In a case from last year called Gonsalves v. Scrymgeour, the court reviewed the law on the tax treatment of retroactive spousal support awards (being those where the support paying spouse is newly-ordered to pay an amount that covers a past period of time during which the other spouse was eligible to receive it). The court confirmed that an award of retroactive spousal support should be reduced, to take into account the benefit of the income tax deduction that the paying spouse would have been able to claim, using the mid-point of the spouse’s respective marginal tax rates.

The more recent decision in Negin v. Fryers addresses support arrears (which are unlike retroactive support because they consist of unpaid amounts that were due under an order made previously).  There, the separated parents had agreed in 2004 that the father would pay child support to the mother in line with Guidelines amounts, together with a set amount of spousal support.   Apparently for some of the years since then, the father overpaid child support by over $52,000, and underpaid spousal support by more than $155,000.  After offsetting these amounts, the mother claimed the father owed just under $103,000 in arrears.

The father claimed – unsuccessfully – that the lump-sum gross amount he now owed the mother in arrears should be “netted down” to account for the different tax treatment of lump sum spousal support, as compared to an order for periodic support.  The wife pointed out – and the court agreed – that it was the policy of the Canada Revenue Agency to allow non-retroactive lump-sum spousal support payments to be deducted by father in the role of the support payor.  The court directed the parents to calculate the amount of child and spousal support owed or overpaid accordingly (as the case may be), in keeping with its specific directions and ruling.

Nobody loves tax time (except perhaps the Income Tax Preparers and Accountants!)  If you have questions about the spousal support you receive, feel free to give our office a call.

For the full text of the decisions, see:

Negin v. Fryers, 2018

Gonsalves v. Scrymgeour, 2017

At Russell Alexander, Family Lawyers our focus is exclusively family law, offering pre-separation legal advice and assisting clients with family related issues including: custody and access, separation agreements, child and spousal support, division of family property, paternity disputes, and enforcement of court orders.  For more information, visit us at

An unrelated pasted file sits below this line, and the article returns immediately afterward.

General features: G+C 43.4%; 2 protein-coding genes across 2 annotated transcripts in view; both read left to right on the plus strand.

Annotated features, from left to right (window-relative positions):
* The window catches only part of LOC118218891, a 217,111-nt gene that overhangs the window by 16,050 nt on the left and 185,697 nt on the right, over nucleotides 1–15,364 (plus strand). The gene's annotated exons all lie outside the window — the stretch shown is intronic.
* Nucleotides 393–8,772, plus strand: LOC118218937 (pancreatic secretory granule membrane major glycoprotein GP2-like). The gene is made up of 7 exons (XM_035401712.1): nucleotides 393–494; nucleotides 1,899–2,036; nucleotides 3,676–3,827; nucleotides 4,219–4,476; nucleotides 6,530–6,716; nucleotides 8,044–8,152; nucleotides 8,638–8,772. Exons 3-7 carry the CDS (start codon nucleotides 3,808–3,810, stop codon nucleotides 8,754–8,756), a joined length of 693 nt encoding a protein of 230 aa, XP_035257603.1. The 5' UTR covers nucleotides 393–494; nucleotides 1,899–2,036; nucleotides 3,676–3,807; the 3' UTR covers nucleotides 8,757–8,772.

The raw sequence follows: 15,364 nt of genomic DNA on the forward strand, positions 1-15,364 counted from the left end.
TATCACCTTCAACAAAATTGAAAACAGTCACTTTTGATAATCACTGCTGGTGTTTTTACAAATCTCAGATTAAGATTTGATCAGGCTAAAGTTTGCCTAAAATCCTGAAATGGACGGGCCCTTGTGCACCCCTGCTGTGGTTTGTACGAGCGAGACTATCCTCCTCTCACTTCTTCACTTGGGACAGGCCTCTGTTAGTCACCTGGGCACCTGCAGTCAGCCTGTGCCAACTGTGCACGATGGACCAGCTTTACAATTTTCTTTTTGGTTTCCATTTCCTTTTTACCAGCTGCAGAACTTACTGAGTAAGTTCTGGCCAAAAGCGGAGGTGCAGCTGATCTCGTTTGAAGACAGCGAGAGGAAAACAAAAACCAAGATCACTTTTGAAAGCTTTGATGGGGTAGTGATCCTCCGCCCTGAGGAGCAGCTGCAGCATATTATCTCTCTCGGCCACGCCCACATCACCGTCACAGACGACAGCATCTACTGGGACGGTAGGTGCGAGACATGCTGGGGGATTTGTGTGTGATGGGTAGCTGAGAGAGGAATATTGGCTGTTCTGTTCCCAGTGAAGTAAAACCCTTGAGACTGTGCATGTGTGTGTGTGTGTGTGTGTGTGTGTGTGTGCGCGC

GM Oshawa Assembly Plant Closing & Divorce

The Ghosts of GM: Past, Present and Future

On November 26, 2018, the General Motors Company (GM) announced that it will cease allocating new product to its Oshawa assembly plant beyond the end of 2019. This came as a shock to the 2,500 employees who work at the Oshawa plant and the many more who depend on their income. While the jury is still out on whether GM will be laying off or re-training its 2,500 employees, one thing is certain—a large cohort of GM’s employees stand to lose their livelihood.

Whether laid off or re-trained, employees who have a potential, current or settled family law matter will need to govern themselves wisely to weather the impact that closure will have on their day-to-day lives. Accordingly, this post explores the likely, and, not so likely, family law implications of GM’s closure of its once thriving Oshawa assembly plant.

The Ghost of GM Past: Settled Family Law Matters

If your family law matter was previously settled by way of a Separation Agreement or Final Order, the loss of employment income may trigger a review of child support or spousal support, or parenting.

Support obligations

It is likely that the loss of employment income will mean that you cannot afford to pay child support and/or spousal support as set out in a Separation Agreement or Final Order. In the case of a Separation Agreement, you may be able to rely on a built-in review clause to revisit the issue of support. Most Separation Agreements contain a dispute resolution clause which may be the first place to start in this endeavor. In the case of a Final Order, you will likely want to bring a Motion to Change a Final Order if you and your ex-spouse cannot agree on the appropriate adjustment out of court. A qualified lawyer can assist with making this process as seamless as possible.


It is not likely that your loss of income will impact settled parenting arrangements. However, you may find yourself needing to reduce your parenting time with the children in order to focus on finding a new job. In this scenario, you may likely need to rely on the dispute resolution clause in your Separation Agreement or bring a Motion to Change a Final Order altering an access schedule in order to achieve the desired relief.

The Ghost of GM Present: Current Family Law Matters

If you are currently going through a legal separation from your spouse, the loss of employment income may affect a number of aspects in your separation, including but not limited to, support, assets and liabilities and alternative career planning.

Child support and spousal support

You may have credible grounds by which to vary a temporary Order for support in your legal proceeding. As an Order for support would have been based on your GM income at the time, the Order may be varied by the new circumstances. You may seek such relief at a pre-trial conference or by bringing a motion. It is not likely, however, that your loss of income resulting from being laid off will extinguish your entire obligation to pay support. Rather, you may still be required to pay support on the basis of employment insurance income or imputed income. However, the extent of any such continuing obligation depends on the particular facts of your case.